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Party Affiliation Deadlines - A Conversation with Jarret Berg


NICOLE MCNULTY, HOST: New York City is overwhelmingly Democratic. There just aren’t that many Republicans. And now a new group called Be Counted is encouraging those Republicans to register... as Democrats. But the deadline, or deadlines, to switch party affiliations is confusing. Jarret Berg, an attorney and voting rights advocate is here to talk about it. Jarrett, thanks for being with us today.

JARRET BERG: Thrilled to do it. Thanks for raising this important issue.

MCNULTY: So these deadlines. The City Board is saying that the deadline is February 14th. The State board is saying it's February 12th. Why?

BERG: I can explain this and I will try to do it in it and then not too legalese way. This year in particular with the way that a very flawed law is written could disenfranchise people if they don't take action swiftly. So, Albany enacted a law, I mentioned, in the last two years that changed the party enrollment deadline to February 14th. But because it's pegged to a calendar date and not a particular amount of days before an election, obviously that moves around with each year. So, this year, February 14th lands on a Sunday. So the deadline is Sunday, but for practical purposes, if the offices aren't going to be open on the weekend, that's why you see the state board telling people to get those in by Friday. The deadline is that the board of elections must receive your change in enrollment by Sunday, February 14th. In New York City, the board will have an office that's open for people to walk in and do that. But for all intents and purposes, people need to get those forms in so that the board can receive it. So, that means if, if a person is sitting there today and they're not enrolled in a party, they should fill that form out and bring it to the Board of Elections today. Or tomorrow, there will be weekend hours, but it's not so easy to find where those offices are and what those hours are.

MCNULTY: So I'd really like to focus in on this group Be Counted. They essentially are trying to get to get people in the Republican party to register as Democrats. And they're framing it as 'you won't have a say in the election, if you're not a registered Democrat.' And I'm curious with that plus their misleading mailers, I'm just curious what you think about that and what groups like that are doing.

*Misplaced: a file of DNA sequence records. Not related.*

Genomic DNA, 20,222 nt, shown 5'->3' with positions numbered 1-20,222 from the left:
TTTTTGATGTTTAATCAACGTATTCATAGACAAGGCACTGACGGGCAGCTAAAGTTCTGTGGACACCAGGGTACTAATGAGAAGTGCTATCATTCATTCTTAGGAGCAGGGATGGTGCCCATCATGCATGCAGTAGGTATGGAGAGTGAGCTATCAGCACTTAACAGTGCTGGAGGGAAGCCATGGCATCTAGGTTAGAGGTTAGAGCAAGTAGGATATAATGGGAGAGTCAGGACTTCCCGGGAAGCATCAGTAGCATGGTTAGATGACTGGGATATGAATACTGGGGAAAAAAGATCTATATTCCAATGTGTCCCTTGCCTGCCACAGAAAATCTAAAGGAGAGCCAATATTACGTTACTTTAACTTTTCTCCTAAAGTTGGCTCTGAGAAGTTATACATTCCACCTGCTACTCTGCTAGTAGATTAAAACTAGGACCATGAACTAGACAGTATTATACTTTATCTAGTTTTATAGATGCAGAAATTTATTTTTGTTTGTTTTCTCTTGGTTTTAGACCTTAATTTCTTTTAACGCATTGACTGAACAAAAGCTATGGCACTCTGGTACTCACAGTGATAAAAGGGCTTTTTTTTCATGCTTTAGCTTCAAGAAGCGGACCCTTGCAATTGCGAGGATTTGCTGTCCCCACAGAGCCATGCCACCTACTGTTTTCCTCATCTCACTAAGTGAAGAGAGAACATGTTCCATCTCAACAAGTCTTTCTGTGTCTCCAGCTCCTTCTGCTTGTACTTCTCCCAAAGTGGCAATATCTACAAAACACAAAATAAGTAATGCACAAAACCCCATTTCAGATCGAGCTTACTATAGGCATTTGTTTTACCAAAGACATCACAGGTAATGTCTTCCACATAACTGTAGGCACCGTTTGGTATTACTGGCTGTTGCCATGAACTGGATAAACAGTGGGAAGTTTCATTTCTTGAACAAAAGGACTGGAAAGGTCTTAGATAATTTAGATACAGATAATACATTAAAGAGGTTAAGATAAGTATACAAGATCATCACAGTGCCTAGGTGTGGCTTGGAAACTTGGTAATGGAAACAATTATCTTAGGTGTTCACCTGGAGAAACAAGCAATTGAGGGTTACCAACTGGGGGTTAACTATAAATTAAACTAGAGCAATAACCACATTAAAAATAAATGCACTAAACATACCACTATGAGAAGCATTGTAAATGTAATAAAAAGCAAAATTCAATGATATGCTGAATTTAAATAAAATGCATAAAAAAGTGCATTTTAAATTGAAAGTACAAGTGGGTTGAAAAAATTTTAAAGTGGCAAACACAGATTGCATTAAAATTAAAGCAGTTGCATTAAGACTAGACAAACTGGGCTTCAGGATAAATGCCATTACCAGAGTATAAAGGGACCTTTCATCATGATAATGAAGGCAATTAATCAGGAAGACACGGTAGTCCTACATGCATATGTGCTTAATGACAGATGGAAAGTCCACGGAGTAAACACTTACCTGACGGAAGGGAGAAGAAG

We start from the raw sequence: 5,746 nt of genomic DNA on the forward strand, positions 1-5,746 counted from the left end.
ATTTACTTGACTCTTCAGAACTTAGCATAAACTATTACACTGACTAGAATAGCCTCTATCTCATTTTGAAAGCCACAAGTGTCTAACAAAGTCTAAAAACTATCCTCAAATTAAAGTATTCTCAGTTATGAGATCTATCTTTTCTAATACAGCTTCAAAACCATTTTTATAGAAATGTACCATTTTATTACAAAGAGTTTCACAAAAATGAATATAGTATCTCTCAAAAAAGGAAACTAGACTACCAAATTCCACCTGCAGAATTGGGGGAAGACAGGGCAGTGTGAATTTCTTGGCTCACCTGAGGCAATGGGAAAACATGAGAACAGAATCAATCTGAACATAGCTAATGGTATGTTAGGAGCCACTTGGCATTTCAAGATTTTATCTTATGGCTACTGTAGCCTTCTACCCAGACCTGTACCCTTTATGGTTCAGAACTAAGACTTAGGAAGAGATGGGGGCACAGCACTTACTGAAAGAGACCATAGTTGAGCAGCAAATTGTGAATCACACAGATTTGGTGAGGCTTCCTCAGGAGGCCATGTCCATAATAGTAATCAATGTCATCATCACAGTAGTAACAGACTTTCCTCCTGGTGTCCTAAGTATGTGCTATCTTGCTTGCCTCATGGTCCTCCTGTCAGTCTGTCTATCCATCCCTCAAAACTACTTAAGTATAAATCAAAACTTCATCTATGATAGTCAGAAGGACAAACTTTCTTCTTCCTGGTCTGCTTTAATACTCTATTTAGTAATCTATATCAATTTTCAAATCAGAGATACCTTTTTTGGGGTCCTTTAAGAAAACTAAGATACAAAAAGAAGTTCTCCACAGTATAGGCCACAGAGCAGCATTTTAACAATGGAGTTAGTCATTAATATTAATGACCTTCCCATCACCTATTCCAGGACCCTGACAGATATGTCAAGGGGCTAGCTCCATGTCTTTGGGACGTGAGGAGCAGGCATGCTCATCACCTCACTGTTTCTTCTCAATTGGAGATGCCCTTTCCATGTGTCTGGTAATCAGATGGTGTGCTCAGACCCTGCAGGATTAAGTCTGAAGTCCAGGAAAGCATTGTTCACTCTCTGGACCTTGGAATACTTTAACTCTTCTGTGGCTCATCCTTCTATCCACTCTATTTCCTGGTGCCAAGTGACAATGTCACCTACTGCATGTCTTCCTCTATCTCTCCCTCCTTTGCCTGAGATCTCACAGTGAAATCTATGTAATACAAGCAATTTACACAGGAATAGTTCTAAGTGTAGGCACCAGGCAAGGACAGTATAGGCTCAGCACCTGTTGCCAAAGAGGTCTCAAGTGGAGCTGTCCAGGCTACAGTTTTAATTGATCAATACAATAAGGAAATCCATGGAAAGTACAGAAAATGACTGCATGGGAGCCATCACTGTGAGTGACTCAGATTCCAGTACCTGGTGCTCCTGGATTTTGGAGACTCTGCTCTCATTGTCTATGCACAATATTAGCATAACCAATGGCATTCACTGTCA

BERG: With the caveat that, uh, I'm an attorney and I haven't seen the ballers that you're talking about. So, if they're misleading as to dates and deadlines, and they're giving people incorrect information about their rights, that is illegal and it should be illegal and those should be prosecuted. So, um, from a voter protection standpoint, which is the world that I come out of, uh, we see pernicious efforts to misrepresent what people's rights are about. Who's entitled to vote and who's not with criminal justice issues with the hours and locations of voting that sort of misinformation is damaging and dangerous. And if it's intentional, it should absolutely be made more illegal and prosecuted. But if we're merely mailing people out a registration form and telling that if you're not enrolled in a party, you, you might want to enroll, if you'd like to vote in these primaries. I don't see anything illegal about that. And it's, if they're targeting certain segments of the population, I call that good organizing. I just don't think we can criminalize that.

MCNULTY: Jarret Berg is an attorney and voting rights advocate in New York. Jarret, thanks for being with us today.

BERG: Thanks for having me.

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